Dallas, TX – This week, two dozen Southern Methodist University students have been living outside in a UN-type refugee camp. In the village they've built, KERA's Bill Zeeble reports students have constructed affordable shelters for survivors of disasters and poverty.
Spread over SMU's expanse of green lawns and live oaks sits a white United Nations tent. Near it stands a poly-propylene and aluminum six-sided house, which is adjacent to an igloo made of sandbags. Next door is a recycled-plastic brick-and-mud hut. SMU students, including Senior Engineering major Carson Linstead, helped put all these up. This week, he and others have been living in them.
Carson Linstead: The biggest thing is I'm getting a perspective about what's going on in different parts of the world. Whenever you're an SMU student, it's easy to get caught up in the city and kind of your own little bubble, your own little world. Whenever you're an engineer there are so many problems you're capable of solving.
Problems like lack of shelter or power in post-Katrina New Orleans, Haiti's Port-au-Prince after the earthquake, or impoverished 3rd world villages.
Stephanie Hunt: By the time we reach 2020, there's going to be about 1.7 billion people living in slums. And so, we would like to affect change.
Stephanie Hunt is co-founder of the Hunt Institute for Engineering and Humanities at SMU. She says it's set up to solve problems of the poor, here and abroad, through engineering, collaboration and the free market. Her Institute helped fund this village to demonstrate some solutions.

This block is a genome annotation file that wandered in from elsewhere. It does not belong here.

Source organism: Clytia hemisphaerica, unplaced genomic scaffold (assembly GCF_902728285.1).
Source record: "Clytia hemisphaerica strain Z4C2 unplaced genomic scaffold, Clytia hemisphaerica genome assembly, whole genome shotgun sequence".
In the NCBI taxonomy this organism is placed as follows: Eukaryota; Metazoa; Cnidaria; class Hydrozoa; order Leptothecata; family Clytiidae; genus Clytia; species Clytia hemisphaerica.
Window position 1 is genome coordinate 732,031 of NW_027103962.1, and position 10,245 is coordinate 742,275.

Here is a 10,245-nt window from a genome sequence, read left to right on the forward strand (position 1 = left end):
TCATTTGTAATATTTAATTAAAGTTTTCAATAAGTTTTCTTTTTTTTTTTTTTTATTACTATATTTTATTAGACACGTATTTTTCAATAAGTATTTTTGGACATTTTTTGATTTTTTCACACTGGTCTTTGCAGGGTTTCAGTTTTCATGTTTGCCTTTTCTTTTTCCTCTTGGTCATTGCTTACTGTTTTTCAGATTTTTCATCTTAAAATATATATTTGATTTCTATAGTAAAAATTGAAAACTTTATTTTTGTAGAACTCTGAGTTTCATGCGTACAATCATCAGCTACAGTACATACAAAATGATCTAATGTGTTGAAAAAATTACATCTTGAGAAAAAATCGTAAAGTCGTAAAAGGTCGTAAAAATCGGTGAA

Hunt: We would like to inspire the next generation of engineer, entrepreneur, anthropologist, lawyer, anyone who can help in eradicating - well not eradicating poverty, I don't think that's quite possible, there will always be poverty - but with extreme poverty, we'd like to be a part of collaborating on helping solve issues they face day to day. Like clean water, for instance.
So in this little village, there's a low-pressure, low-cost water purifier able to create enough potable water for 3,000 people. Student Linstead points to solar panels on the roof of a pre-packaged shelter to re-charge cell phones.
Linstead: So what most people don't know is whenever you go over to these countries like Kenya and places like that, that cell phones are actually a huge, huge commodity. While these people almost have no money, they all have cell phones but they don't have any electricity to charge them.
With the solar panel, now they will. The goal here is not just to save lives. But in part, it's to change them too. The Institute hopes some entrepreneurs might make money in the process. A few feet down the path from this structure stands Harvey Lacey, next to his hut built with bricks mostly from recycled plastic bags. He invented the heavy-duty, hand-crank compactor that anybody can use to form big bricks he calls Ubuntu blox. They're held together with heavy wire.
Harvey Lacey: The beautiful things about this here, these blocks right here weigh less than two pounds. They're very, very stiff, alright? These things can go for many generations of housing.
Lacey believes in his product, and is giving the design away. Anybody can follow online plans to build the compactor that turns out bricks from plastic bags.
Lacey: When they say we'll make a house out of that, they're going to tell you to go fly a kite. But if you build like a library, a school, a church or something like this, and they go in it, this is a wonderful building. This is not made to be a trash house. This is a very substantial, structurally sound building. And when they see this they're going to go, Wait a minute, what did you want to me to do?'
Inside the hut covered in mud, it's cool on this warm day, thanks to the thick plastic insulation. Lacey says it will be moved to Oklahoma next week and tested by scientists for its durability and insulating properties. Kenyan architect Ronald Omyonga, visiting the global village before returning to his native Africa, says his country is full of these recyclable bags that now are trash. But thanks to Lacey, that litter could be transformed into safe housing.